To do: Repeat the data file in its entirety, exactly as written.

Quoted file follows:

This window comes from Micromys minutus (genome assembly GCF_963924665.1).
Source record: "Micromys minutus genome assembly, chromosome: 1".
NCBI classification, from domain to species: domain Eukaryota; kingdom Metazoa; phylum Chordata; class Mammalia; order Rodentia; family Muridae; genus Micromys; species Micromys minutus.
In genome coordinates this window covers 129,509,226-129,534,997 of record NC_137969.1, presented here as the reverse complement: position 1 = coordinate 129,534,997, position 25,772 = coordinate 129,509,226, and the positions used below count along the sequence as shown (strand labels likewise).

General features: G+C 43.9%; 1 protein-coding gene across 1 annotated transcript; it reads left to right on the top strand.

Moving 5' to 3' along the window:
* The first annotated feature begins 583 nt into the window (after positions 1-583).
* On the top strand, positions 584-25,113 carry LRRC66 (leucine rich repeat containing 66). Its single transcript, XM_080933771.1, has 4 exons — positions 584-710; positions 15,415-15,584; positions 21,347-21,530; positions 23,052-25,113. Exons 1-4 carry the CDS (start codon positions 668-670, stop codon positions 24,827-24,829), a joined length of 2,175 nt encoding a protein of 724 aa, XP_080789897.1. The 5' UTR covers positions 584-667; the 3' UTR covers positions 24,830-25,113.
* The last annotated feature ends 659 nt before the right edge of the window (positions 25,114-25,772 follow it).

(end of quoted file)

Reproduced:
This window comes from Micromys minutus (genome assembly GCF_963924665.1).
Source record: "Micromys minutus genome assembly, chromosome: 1".
NCBI classification, from domain to species: domain Eukaryota; kingdom Metazoa; phylum Chordata; class Mammalia; order Rodentia; family Muridae; genus Micromys; species Micromys minutus.
In genome coordinates this window covers 129,509,226-129,534,997 of record NC_137969.1, presented here as the reverse complement: position 1 = coordinate 129,534,997, position 25,772 = coordinate 129,509,226, and the positions used below count along the sequence as shown (strand labels likewise).

General features: G+C 43.9%; 1 protein-coding gene across 1 annotated transcript; it reads left to right on the top strand.

Moving 5' to 3' along the window:
* The first annotated feature begins 583 nt into the window (after positions 1-583).
* On the top strand, positions 584-25,113 carry LRRC66 (leucine rich repeat containing 66). Its single transcript, XM_080933771.1, has 4 exons — positions 584-710; positions 15,415-15,584; positions 21,347-21,530; positions 23,052-25,113. Exons 1-4 carry the CDS (start codon positions 668-670, stop codon positions 24,827-24,829), a joined length of 2,175 nt encoding a protein of 724 aa, XP_080789897.1. The 5' UTR covers positions 584-667; the 3' UTR covers positions 24,830-25,113.
* The last annotated feature ends 659 nt before the right edge of the window (positions 25,114-25,772 follow it).